By Kurt Schlosser, msnbc.com Entertainment Producer
For a story that has been developing over the past several years, I still had a hard time grasping the news out of my hometown of Rochester, N.Y., on Thursday. Kodak, the once mighty maker of everything having to do with the pictures on my walls, was filing for Chapter 11 bankruptcy protection.
I left Rochester almost 20 years ago, but the memories of what Kodak meant to the city, my family and why I love photography have been everlasting.
My dad’s father, Emerson Schlosser, spent 40 years at Kodak. He rose to become the superintendent of the roll film division before retiring in 1974. I remember getting packs of Kodak film wrapped as presents every year at Christmas. My dad says Emerson, who died in 2000 at age 90, “never realized what digital [photography] was” before his death. I imagine if I photographed him today on my iPhone and posted it to flickr before his eyes -- for the entire world to see in an instant -- he’d be a little speechless.
As a boy I remember shooting on disc cameras and looking at a Brownie like it wasn’t an antique. My dad remembers developing pictures in a home dark room his father set up in the basement.
“We were a Kodak family,” my dad, Richard, says. “I can’t say Kodak came before everything else [for Emerson] but it was right up there.”
My mother, Kathy, and my father were both summer interns at Kodak. So was my dad’s brother. My mother’s mother Margaret worked in Kodacolor photofinishing, developing and printing people’s photographs for more than 20 years through the 1950s and ‘60s and into the ‘70s. My aunt spent 30-plus years as a managerial secretary. My wife, also from Rochester, counts her mom, dad and grandfather among the faithful at one time or another. It’s what people did. The stories are the same out of evolving company towns in Michigan and Ohio and across the country. Some people built cars or appliances. My family helped build … memories.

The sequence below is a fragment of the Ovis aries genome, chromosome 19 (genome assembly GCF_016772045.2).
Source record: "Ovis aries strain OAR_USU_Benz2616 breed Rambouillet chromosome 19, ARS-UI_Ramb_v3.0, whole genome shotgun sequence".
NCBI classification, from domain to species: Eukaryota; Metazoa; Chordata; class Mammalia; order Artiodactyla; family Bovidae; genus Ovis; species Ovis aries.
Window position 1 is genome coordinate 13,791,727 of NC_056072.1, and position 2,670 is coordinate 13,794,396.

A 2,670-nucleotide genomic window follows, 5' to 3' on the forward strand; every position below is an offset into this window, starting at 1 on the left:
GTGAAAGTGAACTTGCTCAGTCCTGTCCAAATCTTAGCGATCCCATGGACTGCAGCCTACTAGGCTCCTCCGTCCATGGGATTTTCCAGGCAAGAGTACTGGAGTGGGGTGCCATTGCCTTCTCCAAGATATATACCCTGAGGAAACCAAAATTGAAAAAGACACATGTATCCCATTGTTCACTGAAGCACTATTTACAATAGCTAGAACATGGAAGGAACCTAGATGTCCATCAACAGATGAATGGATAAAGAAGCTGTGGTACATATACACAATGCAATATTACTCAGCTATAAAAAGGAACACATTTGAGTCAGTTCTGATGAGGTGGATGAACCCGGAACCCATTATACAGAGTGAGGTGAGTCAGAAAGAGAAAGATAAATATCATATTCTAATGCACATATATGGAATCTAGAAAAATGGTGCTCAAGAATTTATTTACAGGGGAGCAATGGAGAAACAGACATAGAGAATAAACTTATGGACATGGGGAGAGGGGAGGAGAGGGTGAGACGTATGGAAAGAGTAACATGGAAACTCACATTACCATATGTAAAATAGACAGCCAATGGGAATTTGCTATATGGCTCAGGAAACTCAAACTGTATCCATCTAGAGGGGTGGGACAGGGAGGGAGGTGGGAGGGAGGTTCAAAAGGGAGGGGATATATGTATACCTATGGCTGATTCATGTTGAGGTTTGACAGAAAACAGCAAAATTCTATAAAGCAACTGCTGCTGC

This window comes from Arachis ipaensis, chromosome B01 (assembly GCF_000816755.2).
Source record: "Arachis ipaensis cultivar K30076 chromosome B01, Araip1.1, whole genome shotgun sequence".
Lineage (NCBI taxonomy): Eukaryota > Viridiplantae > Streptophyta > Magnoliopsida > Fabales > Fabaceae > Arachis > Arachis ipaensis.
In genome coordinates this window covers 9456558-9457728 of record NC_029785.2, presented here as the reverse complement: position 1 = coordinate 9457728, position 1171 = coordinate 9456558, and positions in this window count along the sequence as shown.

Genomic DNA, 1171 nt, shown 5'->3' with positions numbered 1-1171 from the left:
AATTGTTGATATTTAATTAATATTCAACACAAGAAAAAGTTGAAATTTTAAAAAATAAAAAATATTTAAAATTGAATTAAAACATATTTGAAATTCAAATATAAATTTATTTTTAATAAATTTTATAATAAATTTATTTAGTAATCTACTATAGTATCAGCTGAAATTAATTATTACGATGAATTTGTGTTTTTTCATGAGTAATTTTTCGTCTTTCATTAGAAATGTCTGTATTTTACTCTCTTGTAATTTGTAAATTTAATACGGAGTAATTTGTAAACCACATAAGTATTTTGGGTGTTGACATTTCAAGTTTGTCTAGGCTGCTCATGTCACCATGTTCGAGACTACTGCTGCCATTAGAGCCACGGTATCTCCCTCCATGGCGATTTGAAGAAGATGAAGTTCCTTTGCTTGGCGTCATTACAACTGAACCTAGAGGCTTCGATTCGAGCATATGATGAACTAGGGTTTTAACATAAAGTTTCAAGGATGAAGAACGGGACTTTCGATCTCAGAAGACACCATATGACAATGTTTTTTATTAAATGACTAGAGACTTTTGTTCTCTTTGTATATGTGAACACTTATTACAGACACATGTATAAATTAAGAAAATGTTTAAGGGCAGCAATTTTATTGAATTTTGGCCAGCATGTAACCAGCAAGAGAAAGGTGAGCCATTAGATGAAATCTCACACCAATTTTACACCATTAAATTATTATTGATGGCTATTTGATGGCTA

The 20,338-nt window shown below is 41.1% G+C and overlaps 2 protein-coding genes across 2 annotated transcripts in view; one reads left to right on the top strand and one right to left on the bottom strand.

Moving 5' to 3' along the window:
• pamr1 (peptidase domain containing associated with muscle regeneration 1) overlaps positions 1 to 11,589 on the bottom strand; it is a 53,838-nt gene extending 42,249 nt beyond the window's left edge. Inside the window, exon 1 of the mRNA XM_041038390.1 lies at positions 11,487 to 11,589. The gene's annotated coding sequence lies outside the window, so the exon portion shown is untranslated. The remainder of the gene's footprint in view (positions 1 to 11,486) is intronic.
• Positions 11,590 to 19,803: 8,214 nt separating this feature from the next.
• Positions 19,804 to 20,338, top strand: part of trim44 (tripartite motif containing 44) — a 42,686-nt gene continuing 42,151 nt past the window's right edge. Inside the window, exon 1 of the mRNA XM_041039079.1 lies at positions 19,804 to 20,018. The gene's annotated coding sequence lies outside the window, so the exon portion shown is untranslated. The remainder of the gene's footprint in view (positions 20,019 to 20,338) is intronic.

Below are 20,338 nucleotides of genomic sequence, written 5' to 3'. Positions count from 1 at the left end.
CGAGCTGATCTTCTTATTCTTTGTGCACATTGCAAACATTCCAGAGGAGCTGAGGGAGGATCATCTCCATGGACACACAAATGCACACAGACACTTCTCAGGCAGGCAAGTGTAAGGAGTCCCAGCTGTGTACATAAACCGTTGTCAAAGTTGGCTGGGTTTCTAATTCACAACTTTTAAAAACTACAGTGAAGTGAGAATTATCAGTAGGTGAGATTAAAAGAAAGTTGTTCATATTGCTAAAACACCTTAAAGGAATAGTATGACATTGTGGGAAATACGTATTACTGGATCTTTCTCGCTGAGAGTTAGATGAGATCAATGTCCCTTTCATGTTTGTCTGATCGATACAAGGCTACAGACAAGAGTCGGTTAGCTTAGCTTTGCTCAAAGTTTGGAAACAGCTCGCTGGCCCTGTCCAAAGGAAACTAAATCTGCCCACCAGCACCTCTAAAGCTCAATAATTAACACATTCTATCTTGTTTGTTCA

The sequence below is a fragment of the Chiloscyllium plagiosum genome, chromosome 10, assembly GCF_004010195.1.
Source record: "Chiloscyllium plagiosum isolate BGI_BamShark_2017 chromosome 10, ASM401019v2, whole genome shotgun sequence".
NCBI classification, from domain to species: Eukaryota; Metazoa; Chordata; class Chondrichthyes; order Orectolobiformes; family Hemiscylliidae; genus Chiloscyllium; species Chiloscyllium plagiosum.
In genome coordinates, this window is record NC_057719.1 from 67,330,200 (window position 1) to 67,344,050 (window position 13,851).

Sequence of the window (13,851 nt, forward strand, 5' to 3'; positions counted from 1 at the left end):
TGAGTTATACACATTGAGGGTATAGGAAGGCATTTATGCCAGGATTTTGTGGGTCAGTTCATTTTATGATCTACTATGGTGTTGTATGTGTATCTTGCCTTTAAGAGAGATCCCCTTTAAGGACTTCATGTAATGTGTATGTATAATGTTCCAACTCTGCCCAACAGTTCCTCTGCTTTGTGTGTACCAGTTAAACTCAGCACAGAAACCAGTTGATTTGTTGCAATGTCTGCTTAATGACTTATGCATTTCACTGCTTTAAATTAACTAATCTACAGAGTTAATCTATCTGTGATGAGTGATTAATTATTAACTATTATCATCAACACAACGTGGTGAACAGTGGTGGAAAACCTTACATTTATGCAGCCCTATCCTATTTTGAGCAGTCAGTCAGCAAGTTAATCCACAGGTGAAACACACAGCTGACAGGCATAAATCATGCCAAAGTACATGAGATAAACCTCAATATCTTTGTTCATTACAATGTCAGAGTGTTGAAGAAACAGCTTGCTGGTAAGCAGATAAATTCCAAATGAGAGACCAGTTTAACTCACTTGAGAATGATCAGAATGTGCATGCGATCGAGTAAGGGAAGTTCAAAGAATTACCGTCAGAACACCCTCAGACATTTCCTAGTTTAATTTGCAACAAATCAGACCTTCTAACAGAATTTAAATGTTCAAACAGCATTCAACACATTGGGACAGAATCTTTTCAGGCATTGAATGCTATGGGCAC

As it snows in Seattle this week and I look out at the fluffy blanket covering my yard, I remember playing in the yard of my childhood home, just blocks from one of Kodak’s industrial parks. Large smokestacks always left little black flecks of soot on the deep snow – something as synonymous with the town as that company. The soot never stopped me from eating the snow, and over the years, when I always chose the yellow box of film over the green one, I guess you could say Kodak was in my blood.
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